Get 1/2 off shipping when you buy Italian wine in quantities of 6 bottles or more with code "blake23"Wine Business Insider had an excellent story yesterday describing a new whiz-bang winemaking gizmo that, if I understand it correctly, uses heat and a vacuum chamber to remove the character of grapes.
The idea is that underripe grapes can have bell pepper characters removed. The resulting beverage will have a little higher alcohol because its sugars are concentrated.
It's not a reach to say it will be jammier. Ripe fruit + vacuum + heat + sugar = jam, right?
I guess I'm supposed to wring my hands about the future of wine. But it's telling that this machine is in Lodi, source of fine $7.99 reds, but a little challenged at the high end of quality. If somebody's drinking a $7.99 California appellation Cabernet, I don't think they care about native-yeast fermentation, and neither do I. Enjoy your beverage.
The question is, will high-end California winemakers soon see this as another way of getting more intense, concentrated, higher-octane, smoother $150 Cabernets?
Dan Berger recently reported in his newsletter that some high-end wineries are harvesting grapes overly ripe, fermenting them to dryness (can't do that with natural yeast), removing some of the alcohol through reverse osmosis for barrel aging, then adding the alcohol back in. It sounds like light-beer processing, but Americans love light beer.
My colleague Remy Charest did a great piece for Palate Press on natural wine in which he seems to intimate that the wine media cares a lot more about what goes on behind the winery doors than the public does. I think he's right, but that's no reason for us to stop talking about it. But I do have to keep this in perspective: I predict nobody will comment on this post who doesn't either write about wine or work in the wine industry. If you're a "civilian" and you care about this stuff, let me know.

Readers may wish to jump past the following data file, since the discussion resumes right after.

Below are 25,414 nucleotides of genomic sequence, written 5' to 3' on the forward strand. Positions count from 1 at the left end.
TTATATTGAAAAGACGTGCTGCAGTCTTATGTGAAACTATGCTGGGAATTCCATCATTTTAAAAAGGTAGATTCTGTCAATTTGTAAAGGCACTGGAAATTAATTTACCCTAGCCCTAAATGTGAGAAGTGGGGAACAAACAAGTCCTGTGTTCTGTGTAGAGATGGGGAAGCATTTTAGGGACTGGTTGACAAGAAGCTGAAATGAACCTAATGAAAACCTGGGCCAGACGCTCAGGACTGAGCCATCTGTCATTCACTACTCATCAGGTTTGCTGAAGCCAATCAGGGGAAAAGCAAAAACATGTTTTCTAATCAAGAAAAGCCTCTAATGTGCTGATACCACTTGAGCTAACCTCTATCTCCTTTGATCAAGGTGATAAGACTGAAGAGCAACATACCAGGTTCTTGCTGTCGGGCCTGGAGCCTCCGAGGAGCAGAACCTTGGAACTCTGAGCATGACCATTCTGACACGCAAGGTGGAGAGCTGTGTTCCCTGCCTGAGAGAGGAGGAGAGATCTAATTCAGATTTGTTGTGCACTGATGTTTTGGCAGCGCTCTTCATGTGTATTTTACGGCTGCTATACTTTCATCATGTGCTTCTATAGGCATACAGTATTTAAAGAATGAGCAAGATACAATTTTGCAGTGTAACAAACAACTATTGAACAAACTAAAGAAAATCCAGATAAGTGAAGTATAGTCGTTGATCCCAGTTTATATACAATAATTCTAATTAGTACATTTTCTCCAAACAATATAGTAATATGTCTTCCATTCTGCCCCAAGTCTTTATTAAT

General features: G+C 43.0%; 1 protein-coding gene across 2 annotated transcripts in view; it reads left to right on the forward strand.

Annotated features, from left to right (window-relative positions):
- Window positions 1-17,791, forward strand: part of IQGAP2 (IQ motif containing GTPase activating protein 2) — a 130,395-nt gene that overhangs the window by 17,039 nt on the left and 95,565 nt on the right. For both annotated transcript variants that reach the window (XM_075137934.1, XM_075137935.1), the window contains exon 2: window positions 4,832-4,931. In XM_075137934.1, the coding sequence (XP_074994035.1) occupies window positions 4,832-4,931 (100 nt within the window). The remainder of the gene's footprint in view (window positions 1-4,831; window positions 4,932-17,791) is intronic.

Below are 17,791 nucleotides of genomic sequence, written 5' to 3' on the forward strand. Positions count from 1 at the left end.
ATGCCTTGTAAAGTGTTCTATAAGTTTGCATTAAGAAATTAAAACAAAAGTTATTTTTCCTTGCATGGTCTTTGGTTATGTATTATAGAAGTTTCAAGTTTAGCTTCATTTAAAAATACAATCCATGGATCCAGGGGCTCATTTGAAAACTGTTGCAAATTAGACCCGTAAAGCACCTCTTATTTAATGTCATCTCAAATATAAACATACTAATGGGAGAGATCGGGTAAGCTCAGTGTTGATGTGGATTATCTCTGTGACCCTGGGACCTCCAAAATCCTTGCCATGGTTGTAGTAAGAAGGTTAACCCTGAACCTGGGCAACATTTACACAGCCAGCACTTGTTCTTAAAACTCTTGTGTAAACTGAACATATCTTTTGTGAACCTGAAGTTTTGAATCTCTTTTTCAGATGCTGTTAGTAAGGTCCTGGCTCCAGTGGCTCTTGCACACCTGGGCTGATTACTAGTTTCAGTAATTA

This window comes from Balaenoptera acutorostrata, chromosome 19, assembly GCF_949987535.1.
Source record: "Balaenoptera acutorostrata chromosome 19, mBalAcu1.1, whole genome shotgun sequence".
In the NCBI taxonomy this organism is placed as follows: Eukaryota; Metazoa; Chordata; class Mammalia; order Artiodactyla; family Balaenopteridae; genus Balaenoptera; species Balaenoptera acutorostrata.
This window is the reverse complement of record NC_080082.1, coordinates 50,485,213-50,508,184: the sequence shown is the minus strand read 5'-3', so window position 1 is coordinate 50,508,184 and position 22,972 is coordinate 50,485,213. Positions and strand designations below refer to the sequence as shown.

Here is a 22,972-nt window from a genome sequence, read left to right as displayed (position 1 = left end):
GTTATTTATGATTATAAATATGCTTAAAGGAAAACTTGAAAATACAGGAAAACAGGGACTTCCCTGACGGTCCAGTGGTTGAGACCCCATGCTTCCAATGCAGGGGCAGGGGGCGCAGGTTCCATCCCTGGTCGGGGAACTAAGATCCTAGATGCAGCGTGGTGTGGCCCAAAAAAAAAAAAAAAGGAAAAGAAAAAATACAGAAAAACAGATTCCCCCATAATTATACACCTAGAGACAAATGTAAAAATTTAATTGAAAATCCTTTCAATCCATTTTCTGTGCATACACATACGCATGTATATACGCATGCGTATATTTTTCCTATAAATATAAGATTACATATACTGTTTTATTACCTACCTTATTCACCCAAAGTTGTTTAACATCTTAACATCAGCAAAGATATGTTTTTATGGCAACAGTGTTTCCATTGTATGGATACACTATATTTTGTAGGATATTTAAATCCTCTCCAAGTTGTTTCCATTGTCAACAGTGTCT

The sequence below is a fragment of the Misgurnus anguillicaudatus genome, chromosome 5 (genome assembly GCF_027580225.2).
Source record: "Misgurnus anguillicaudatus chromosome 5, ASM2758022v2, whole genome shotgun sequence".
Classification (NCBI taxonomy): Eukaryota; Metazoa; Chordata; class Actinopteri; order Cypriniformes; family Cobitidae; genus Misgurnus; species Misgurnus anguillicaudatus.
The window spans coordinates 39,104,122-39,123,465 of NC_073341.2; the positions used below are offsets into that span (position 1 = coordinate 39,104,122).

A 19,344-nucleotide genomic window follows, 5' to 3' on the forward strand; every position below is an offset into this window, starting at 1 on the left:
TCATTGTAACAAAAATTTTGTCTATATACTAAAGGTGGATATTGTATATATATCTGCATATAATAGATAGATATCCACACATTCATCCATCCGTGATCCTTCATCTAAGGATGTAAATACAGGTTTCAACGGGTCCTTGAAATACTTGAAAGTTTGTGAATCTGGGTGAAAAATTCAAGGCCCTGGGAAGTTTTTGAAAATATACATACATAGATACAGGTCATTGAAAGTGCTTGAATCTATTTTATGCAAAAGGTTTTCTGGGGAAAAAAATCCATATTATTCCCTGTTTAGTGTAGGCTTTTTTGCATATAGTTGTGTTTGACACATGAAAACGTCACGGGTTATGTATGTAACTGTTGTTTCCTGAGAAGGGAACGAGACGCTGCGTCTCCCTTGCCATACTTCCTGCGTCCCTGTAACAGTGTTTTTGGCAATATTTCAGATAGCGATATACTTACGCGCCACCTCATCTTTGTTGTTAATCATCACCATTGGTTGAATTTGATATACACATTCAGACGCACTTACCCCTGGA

Congratulations to Crushpad, which claims to make more than 1% of all commercial wine in the U.S. (Not by volume, by unique SKUs.)
For those who don't know Crushpad, it's a Napa-based business that allows anyone -- yes, you too -- to make small amounts of wine from quality grapes, with advice and support from their in-house pros. It has allowed folks to transition from making a few cases of Viognier for their friends to making a few dozen cases of commercial Viognier that they now have to figure out how to sell.
Crushpad has been responsible for 3,247 different labels filed with the US TTB. In 2010 alone, Crushpad received approval for 787 different wines. These are not just different labels on the same juice, but unique small-production wines.
It's part of the reason I could walk into a restaurant three blocks from me recently and not recognize a single label on the wine list -- that hadn't happened to me, I think, ever. Bully for Crushpad for not only letting a lot of people realize their expensive dreams, but for keeping even wine geeks on our toes.
But memo to Crushpad dreamers: I don't care if it cost you $30 to make that Monterey Viognier, I'm not paying $60 for it on the wine list. There's a reason they call it "economy of scale." Count on losing money until somebody -- like the folks below -- notices you.
I'll admit that, cravenly, when I got "The New Connoisseurs' Guidebook to California Wine & Wineries" by Charles E. Olken and Joseph Furstenthal and noticed there were four pages recommending wine blogs, I wondered why this one wasn't listed.
But then I started looking for some of my favorite wineries and discovered that I'm in excellent company.
Here are a few wineries not listed in the 456-page book:
A Donkey and Goat
Natural Process Alliance
Those are just a few that I thought to look for; I'm sure there are others. It's a pity because the book has nice, concise summaries of wineries' backgrounds, and I'd like to know more about some of the wineries above. You might note a common theme: many, but not all, are part of the "natural wine" movement, which to my mind makes them more, not less, attractive to "connoisseurs."
Hey, Charles and Joseph, try reading a few more blogs, you might learn something.